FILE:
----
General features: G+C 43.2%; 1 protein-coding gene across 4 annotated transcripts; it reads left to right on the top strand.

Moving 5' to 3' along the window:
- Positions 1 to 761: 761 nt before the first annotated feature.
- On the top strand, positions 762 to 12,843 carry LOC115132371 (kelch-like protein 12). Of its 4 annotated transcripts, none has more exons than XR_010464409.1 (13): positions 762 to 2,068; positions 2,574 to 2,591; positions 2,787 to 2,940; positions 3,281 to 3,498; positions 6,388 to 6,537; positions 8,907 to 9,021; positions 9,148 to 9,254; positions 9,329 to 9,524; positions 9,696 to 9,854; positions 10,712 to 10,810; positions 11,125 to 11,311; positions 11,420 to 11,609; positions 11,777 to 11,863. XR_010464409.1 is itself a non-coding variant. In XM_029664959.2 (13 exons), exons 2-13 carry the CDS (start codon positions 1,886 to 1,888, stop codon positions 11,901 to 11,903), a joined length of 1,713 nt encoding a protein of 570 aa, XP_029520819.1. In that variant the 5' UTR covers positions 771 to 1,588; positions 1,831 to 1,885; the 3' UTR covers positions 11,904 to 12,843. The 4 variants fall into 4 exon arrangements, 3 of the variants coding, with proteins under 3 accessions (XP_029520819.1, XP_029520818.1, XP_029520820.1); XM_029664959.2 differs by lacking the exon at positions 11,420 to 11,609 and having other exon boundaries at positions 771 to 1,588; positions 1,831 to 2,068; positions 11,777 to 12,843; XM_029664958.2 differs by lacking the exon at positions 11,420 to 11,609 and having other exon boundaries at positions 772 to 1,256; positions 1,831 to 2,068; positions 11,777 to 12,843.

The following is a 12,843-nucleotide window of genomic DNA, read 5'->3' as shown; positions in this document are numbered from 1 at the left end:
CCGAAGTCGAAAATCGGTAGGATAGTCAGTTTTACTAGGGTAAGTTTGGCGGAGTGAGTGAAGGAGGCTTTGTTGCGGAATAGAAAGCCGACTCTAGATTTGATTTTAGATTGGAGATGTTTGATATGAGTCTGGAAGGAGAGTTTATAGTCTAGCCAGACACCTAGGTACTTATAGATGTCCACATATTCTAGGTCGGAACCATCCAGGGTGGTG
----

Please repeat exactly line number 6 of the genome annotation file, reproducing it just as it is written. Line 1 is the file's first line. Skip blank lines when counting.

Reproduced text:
CCGAAGTCGAAAATCGGTAGGATAGTCAGTTTTACTAGGGTAAGTTTGGCGGAGTGAGTGAAGGAGGCTTTGTTGCGGAATAGAAAGCCGACTCTAGATTTGATTTTAGATTGGAGATGTTTGATATGAGTCTGGAAGGAGAGTTTATAGTCTAGCCAGACACCTAGGTACTTATAGATGTCCACATATTCTAGGTCGGAACCATCCAGGGTGGTG